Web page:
BC Students Have Worked To Promote Mental Health Education And Awareness Since 1965

Last week on O’Neill Plaza, Boston College students reopened the conversation about mental health and illness with the event BC Ignites: Mental Health. Featuring the keynote speaker Thomas McGuinness, director of University Counseling Services, and seven undergraduate students who shared their stories, BC Ignites: Mental Health, was well-attended. As it happened so early in the semester, all new arrivals at Boston College—freshmen, other new students, and new faculty and staff members—were immediately introduced and welcomed into this crucial discussion about mental health on the campus. BC Ignites: Mental Health is just the beginning of UGBC’s Be Conscious Campaign. This movement was emphasized last year during the campaigning of the current officers, Nanci Fiore-Chettiar, UGBC president, and Chris Marchese, UGBC vice president, both A&S ’15, and they are now implementing their plans.

The Be Conscious campaign seeks to increase education and awareness about mental health. BC Ignites: Mental Health is not the only aspect of this campaign, however. Utilizing social media, UGBC has partnered with The Gavel to produce a series on student backgrounds and experiences called “The Authentic Eagle,” and a blog—the Mental Health Initiative—has been started where students can share their individual stories. UGBC also seeks to increase knowledge about University Counseling Services, which is a department in the Division of Student Affairs that focuses on helping students navigate the formative and sometimes difficult years of college.

This year’s UGBC administration, however, is not the first organization to try to put the spotlight on mental health and illness. The Asian Caucus held “Silver Week” last year, a four-event series that aimed to further awareness on campus of mental health. “Opening the Cabinet: Real Talk on Mental Health,” a performance-based event, was just one aspect of Silver Week. Representatives from seven other culture clubs were also present at this series, and Noel Simon, former co-president of the South Asian Student Association, discussed bullying.

Matt Alonsozana, BC ’14 and former president of the Asian Caucus, stated that other organizations, not just the Asian Caucus and UGBC, were “starting to notice there’s a greater need for us to be truly Jesuit in our conception of health, and if we’re going to be holistic, we also need to be concerned about mental health,” according to the Feb. 25, 2013 issue of The Heights. Like UGBC’s initiatives this year, Silver Week also focused on making students aware of the resources at their disposal.

Reaching back a few decades, The Heights is littered with small articles and advertisements about mental health. A 1994 issue of The Heights, stating that “Mental Illness has warning signs,” broadcasted available mental health resources. In 1976 a small notice for a discussion, “Mental Health Matters,” was tucked into the pages of the March newspaper. Back in 1965, however, the discussion about mental health was in the forefront, as The Heights covered a Mental Health Week.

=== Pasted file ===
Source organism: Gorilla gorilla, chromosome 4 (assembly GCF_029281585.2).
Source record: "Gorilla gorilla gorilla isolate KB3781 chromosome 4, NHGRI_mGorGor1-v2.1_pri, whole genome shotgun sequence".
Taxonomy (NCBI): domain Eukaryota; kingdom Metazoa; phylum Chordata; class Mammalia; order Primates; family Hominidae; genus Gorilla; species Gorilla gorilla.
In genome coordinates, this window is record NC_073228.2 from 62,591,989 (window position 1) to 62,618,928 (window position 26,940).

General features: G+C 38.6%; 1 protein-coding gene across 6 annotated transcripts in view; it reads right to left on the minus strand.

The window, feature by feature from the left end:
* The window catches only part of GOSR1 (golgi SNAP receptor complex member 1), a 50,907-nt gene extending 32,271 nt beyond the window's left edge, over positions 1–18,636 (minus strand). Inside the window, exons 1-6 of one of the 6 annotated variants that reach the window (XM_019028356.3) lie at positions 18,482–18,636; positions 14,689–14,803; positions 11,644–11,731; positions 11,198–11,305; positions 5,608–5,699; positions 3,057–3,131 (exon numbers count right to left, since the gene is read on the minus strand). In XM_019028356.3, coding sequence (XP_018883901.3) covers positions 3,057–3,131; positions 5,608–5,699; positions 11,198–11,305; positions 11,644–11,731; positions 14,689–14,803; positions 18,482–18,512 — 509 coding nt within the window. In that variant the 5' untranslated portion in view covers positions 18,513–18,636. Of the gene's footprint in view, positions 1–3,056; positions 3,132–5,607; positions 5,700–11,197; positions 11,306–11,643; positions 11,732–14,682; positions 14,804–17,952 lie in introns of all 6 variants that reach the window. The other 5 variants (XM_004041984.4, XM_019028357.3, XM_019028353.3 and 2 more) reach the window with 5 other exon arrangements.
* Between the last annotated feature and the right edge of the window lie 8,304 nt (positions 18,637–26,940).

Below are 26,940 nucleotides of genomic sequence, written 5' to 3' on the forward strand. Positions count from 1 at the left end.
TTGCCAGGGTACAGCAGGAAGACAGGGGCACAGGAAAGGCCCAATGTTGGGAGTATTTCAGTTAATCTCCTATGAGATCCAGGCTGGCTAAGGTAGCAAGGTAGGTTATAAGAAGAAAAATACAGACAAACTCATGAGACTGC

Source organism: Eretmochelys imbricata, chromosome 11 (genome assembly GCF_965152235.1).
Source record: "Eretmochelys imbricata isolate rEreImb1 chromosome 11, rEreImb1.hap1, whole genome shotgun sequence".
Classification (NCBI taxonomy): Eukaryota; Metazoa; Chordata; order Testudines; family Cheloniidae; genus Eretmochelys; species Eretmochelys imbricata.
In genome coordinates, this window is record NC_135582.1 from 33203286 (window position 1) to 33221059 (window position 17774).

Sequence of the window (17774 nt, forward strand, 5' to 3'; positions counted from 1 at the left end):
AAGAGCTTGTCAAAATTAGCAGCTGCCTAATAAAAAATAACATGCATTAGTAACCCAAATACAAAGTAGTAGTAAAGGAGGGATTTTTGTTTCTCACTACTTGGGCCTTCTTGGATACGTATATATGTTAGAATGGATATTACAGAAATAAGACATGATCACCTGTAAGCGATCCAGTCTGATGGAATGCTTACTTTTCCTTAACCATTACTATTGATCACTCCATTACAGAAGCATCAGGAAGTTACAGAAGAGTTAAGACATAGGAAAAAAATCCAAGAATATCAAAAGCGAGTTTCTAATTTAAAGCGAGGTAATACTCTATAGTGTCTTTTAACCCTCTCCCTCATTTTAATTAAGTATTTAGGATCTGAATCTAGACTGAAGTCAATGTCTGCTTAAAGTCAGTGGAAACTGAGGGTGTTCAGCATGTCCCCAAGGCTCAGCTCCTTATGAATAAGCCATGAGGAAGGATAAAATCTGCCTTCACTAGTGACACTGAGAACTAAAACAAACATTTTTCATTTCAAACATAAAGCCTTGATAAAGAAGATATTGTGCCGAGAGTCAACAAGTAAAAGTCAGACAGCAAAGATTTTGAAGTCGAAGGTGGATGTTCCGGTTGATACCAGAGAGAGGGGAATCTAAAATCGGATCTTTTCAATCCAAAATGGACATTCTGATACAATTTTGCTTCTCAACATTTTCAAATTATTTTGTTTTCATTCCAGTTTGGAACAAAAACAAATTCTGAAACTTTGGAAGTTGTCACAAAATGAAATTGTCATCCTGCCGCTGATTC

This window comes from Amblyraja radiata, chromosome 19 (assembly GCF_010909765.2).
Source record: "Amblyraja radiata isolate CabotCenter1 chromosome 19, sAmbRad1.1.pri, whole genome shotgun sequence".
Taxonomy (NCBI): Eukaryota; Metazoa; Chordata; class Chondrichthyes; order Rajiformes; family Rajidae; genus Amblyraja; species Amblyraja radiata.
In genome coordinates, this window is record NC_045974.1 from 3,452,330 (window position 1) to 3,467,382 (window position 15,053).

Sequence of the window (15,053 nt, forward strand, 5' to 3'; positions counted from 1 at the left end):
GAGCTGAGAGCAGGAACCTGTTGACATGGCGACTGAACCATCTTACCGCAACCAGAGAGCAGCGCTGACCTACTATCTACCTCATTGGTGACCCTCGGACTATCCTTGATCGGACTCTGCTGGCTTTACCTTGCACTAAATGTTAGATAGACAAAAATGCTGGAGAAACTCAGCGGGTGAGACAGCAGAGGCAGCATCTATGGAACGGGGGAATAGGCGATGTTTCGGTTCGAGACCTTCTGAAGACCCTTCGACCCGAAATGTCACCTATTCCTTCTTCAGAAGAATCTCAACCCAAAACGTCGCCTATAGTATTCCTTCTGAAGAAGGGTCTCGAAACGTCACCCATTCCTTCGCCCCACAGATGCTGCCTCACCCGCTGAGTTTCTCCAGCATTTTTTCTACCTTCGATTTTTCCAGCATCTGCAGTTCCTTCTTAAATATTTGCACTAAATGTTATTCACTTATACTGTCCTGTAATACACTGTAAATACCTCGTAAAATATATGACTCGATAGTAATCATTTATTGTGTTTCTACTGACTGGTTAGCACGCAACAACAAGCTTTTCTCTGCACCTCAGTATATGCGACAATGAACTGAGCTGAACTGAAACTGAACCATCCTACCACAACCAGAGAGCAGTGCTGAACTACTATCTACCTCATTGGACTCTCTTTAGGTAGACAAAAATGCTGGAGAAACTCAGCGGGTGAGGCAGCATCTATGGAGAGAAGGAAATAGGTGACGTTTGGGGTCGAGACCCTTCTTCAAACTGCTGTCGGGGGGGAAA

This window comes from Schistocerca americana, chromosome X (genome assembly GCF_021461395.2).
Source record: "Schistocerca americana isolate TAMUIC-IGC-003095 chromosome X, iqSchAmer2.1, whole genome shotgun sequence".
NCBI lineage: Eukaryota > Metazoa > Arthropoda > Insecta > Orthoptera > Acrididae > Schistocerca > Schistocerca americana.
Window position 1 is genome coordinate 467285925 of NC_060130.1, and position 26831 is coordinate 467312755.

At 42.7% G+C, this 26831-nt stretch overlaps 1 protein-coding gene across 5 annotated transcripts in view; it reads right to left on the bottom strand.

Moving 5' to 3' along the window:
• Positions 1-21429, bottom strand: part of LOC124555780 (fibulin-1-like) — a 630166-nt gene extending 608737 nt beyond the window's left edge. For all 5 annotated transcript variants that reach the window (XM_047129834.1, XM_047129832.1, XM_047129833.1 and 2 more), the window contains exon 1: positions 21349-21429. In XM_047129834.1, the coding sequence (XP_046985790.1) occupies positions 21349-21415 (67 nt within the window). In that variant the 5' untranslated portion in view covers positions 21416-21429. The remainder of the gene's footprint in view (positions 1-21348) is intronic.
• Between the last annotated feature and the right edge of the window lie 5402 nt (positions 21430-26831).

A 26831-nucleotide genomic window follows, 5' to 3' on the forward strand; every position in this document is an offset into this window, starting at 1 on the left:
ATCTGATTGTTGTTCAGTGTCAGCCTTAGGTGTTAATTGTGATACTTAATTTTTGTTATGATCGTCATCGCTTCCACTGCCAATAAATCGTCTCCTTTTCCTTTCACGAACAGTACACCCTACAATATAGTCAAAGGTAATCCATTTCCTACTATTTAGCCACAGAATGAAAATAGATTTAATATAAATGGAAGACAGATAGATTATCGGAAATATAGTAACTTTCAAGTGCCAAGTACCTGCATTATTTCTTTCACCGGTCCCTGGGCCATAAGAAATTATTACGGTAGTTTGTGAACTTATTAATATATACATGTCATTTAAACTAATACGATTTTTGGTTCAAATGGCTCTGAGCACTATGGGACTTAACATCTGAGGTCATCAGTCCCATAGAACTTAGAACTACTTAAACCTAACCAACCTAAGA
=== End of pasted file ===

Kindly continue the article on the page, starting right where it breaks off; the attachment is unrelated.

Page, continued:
In the early winter of 1965, BC hosted the first undergraduate mental health program in New England. Sponsored by the psychology and sociology departments and the mental health clubs on campus, this event, like the recent BC Ignites, focused on raising awareness and increasing education about mental health on campus. This event had many speakers, including Saul Cooper, who worked at the South Shore Mental Health Center and discussed how officials, like policemen and teachers, could help handle mental health issues. Philip Solomon, who worked as the physician-in-chief of the Psychiatry Service at Boston City Hospital, also spoke about the origins of mental health issues, as reported in the March 12, 1965 issue.

In addition to these speakers, several films were presented, including The Deep Well, Chain of Care, and The Future is Now, according to the Feb. 26, 1965 issue. Forms of therapy were debated, case studies were demonstrated, and volunteer programs were advertised.
The objective, as stated by Dr. Robert Rapaport, the director of the Institute of Human Science at BC, was “no longer ‘fighting mental illness’ but ‘promoting mental health,’” according to the March 12, 1965 issue. This theme of promoting mental health has continued to this day, evidenced by the open dialogue about mental health and illness currently taking place on campus. “Mental illness is to be faced not only by social workers and psychologists, but also by each one of us in our contact with others,” as The Heights summarized the main idea behind Mental Health Week in the March 1965 issue.

Featured Image by Drew Hoo / Heights Staff